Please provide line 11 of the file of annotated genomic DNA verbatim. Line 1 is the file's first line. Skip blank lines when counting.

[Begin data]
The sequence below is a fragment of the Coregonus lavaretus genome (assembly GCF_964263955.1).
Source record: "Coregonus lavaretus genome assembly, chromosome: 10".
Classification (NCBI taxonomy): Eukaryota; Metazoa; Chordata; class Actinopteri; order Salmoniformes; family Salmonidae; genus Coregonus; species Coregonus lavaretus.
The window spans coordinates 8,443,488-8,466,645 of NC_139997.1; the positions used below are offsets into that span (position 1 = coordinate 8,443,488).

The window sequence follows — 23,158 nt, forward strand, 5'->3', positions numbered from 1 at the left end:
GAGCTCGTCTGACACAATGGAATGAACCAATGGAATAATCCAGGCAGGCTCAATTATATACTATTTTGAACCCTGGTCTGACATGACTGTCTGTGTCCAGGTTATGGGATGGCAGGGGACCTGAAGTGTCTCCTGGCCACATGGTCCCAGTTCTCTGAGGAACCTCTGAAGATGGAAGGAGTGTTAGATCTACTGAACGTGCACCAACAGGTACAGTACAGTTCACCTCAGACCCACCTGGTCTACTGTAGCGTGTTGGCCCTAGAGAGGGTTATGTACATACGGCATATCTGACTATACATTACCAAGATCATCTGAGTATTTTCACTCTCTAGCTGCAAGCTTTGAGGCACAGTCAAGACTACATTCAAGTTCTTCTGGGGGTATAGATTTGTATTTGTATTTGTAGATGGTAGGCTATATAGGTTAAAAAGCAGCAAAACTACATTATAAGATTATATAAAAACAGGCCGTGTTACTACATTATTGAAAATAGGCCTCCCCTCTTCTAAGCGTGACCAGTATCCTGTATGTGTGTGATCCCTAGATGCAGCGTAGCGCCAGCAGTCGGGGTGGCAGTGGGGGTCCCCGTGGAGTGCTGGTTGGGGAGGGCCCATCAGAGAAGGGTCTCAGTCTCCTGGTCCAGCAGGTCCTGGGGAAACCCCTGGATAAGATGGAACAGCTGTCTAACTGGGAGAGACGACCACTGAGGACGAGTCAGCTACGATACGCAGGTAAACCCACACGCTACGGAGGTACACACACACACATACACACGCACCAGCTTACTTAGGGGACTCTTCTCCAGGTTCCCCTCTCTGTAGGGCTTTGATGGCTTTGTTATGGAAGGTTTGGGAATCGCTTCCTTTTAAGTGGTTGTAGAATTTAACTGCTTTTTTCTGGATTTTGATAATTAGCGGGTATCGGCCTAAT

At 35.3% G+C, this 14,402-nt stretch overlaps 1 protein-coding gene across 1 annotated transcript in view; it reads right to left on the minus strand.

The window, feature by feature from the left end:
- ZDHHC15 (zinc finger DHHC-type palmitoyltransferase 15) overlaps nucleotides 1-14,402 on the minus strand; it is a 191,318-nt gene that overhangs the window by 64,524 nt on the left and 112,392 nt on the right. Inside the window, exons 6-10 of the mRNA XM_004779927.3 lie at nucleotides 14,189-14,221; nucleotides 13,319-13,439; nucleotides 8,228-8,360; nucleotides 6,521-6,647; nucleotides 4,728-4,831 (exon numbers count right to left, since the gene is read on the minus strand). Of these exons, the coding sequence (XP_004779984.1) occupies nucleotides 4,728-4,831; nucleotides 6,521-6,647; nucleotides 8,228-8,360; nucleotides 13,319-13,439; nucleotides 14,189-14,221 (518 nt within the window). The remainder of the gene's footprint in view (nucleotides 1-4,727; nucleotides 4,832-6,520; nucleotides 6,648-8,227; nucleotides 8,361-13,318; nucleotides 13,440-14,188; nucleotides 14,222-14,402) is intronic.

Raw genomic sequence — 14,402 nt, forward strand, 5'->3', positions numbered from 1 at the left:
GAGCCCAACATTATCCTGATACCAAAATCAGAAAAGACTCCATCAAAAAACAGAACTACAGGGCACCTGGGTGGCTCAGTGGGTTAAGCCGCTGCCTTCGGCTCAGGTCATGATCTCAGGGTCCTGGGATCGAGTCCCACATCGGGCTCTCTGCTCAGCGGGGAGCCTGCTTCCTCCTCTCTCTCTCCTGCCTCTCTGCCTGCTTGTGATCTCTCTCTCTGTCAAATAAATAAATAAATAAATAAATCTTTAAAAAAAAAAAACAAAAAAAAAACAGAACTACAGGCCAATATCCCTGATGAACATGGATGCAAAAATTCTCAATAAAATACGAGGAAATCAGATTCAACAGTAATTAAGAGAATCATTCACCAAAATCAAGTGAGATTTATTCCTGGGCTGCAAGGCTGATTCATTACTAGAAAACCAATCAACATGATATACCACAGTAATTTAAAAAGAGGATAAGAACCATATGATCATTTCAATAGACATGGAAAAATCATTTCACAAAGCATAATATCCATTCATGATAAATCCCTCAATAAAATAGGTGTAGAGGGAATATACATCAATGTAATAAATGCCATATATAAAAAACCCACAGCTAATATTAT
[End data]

GAGCCCAACATTATCCTGATACCAAAATCAGAAAAGACTCCATCAAAAAACAGAACTACAGGGCACCTGGGTGGCTCAGTGGGTTAAGCCGCTGCCTTCGGCTCAGGTCATGATCTCAGGGTCCTGGGATCGAGTCCCACATCGGGCTCTCTGCTCAGCGGGGAGCCTGCTTCCTCCTCTCTCTCTCCTGCCTCTCTGCCTGCTTGTGATCTCTCTCTCTGTCAAATAAATAAATAAATAAATAAATCTTTAAAAAAAAAAAACAAAAAAAAAACAGAACTACAGGCCAATATCCCTGATGAACATGGATGCAAAAATTCTCAATAAAATACGAGGAAATCAGATTCAACAGTAATTAAGAGAATCATTCACCAAAATCAAGTGAGATTTATTCCTGGGCTGCAAGGCTGATTCATTACTAGAAAACCAATCAACATGATATACCACAGTAATTTAAAAAGAGGATAAGAACCATATGATCATTTCAATAGACATGGAAAAATCATTTCACAAAGCATAATATCCATTCATGATAAATCCCTCAATAAAATAGGTGTAGAGGGAATATACATCAATGTAATAAATGCCATATATAAAAAACCCACAGCTAATATTAT